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Vibrant dining scene grows in downtown Oakland Park



Oakland Park – A drive or walk through downtown Oakland Park will reveal something that business owners and diners have waited a year to see: the city’s dining scene appears to be back in full swing.

With many restrictions being lifted on businesses and more residents opting to become vaccinated from COVID-19, locals and tourists alike are beginning to venture out more and more to area restaurants, bars and dining establishments throughout the city.

The current spring break season, which typically brings in millions of dollars in revenue annually, is especially important for restaurant and bar owners whose industry was hit particularly hard due to last year’s lockdowns.

“Things are definitely getting a lot better. Customer traffic has really picked up in recent weeks, and you can tell they are wanting that authentic, enjoyable dining experience after being cooped up in the house for all those months,” said Patrick Little, owner and chef at The Butcher’s Barrel, a local butcher shop and restaurant located across from city hall.

“Places like Wilton Manors and Las Olas do a fantastic job of marketing their dining and entertainment districts,” he said. “Oakland Park is certainly headed in the right direction when it comes to promoting the fantastic gems we have right here in our very backyard.”

Patrick Little, owner of The Butcher’s Barrel, is one of the business owners who have made the Culinary Arts District their home. [Javon Anthony Lloyd]

The Culinary Arts District, located at Oakland Park Boulevard and Dixie Highway, was established in 2013 as a catalyst to create a well-rounded food culture and healthy living experience.

Its biggest occupant, Funky Buddha, which also opened the same year, has become one of South Florida’s most popular and well-known breweries.

A branding initiative was launched back in 2015 to support the district and now there’s an even bigger push by community leaders and business owners to promote the area’s growing culinary scene.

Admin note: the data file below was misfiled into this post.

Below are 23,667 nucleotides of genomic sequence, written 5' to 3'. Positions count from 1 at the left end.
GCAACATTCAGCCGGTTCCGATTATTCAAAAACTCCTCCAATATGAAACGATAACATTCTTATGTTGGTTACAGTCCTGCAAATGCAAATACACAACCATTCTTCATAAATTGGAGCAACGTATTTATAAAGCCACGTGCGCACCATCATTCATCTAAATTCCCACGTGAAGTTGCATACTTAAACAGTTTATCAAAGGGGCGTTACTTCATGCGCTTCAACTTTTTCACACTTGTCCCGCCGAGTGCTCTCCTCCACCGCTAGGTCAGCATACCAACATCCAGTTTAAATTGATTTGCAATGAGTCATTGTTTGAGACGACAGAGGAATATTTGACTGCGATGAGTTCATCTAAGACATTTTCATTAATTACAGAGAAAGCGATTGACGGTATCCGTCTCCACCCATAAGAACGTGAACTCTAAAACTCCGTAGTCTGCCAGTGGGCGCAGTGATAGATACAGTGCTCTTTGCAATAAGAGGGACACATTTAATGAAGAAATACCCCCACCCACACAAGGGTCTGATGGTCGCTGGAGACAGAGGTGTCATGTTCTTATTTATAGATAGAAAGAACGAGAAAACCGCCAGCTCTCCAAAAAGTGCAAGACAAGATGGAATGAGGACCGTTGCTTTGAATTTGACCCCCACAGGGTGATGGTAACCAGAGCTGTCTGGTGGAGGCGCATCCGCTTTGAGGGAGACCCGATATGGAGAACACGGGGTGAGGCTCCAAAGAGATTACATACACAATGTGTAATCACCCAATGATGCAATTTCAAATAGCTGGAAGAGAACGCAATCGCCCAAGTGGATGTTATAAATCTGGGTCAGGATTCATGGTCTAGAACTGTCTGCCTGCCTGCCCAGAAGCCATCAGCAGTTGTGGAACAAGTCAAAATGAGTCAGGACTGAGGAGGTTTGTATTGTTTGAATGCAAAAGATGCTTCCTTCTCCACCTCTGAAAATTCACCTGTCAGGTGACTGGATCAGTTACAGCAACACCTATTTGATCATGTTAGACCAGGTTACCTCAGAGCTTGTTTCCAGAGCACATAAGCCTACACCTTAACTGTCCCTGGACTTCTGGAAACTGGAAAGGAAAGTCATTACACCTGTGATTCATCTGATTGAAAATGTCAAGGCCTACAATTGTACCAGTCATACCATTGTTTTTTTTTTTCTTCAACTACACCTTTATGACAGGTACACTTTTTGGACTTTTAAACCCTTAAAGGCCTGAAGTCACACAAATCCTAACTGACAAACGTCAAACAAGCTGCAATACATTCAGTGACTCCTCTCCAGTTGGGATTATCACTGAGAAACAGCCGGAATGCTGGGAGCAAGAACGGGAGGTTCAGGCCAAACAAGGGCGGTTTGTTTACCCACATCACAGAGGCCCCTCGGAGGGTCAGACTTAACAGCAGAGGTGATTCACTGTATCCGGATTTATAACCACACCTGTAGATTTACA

“The vision for the Culinary Arts District was to create a vibrant community in downtown Oakland Park. We wanted to lay the groundwork to encourage economic investment and growth,” said Oakland Park Mayor Jane Bolin. “As restaurants and businesses start to open, it’s exciting to see that vision come to life and watch the downtown area evolve as a premiere destination.”

Last year, the Oakland Park Community Redevelopment Agency launched its “Find It In Oakland Park” promotional campaign to encourage residents to shop and dine locally.

As part of the campaign, city-goers who use the social media hashtag, #LiveLikeALoakL, are offered special discounts at shops and restaurants, such as Fat Tap Beer Bar and Eatery, Funky Buddha Brewery, El Guanaco Taqueria y Antojitos and more.

For Long Island snowbird Andrew Puleo, along with his wife and two daughters, going out to eat at different restaurants around the city is part of the perks that come with vacationing in South Florida.

“We own a condo not too far from the downtown area. The best thing about coming down here is getting the opportunity to enjoy good food, great vibes and new places that seem to be popping up all over the city,” said Puleo. “It’s always special being able to spend quality time with family in a community that supports its local business owners and workers.”

City spokeswoman Shannon Vezina told The New Pelican through email that the city intends to launch new events and initiatives to activate awareness about the expanding Culinary Arts District once additional safety restrictions are lifted.

“We’re looking forward to resuming our popular annual events that highlight our restaurants and businesses, including Taste of Oakland Park and Dancing in the Street,” wrote Vezina.

Visit for a full listing of participating businesses and discounts being offered by Oakland Park restaurants, shops and other retail stores.

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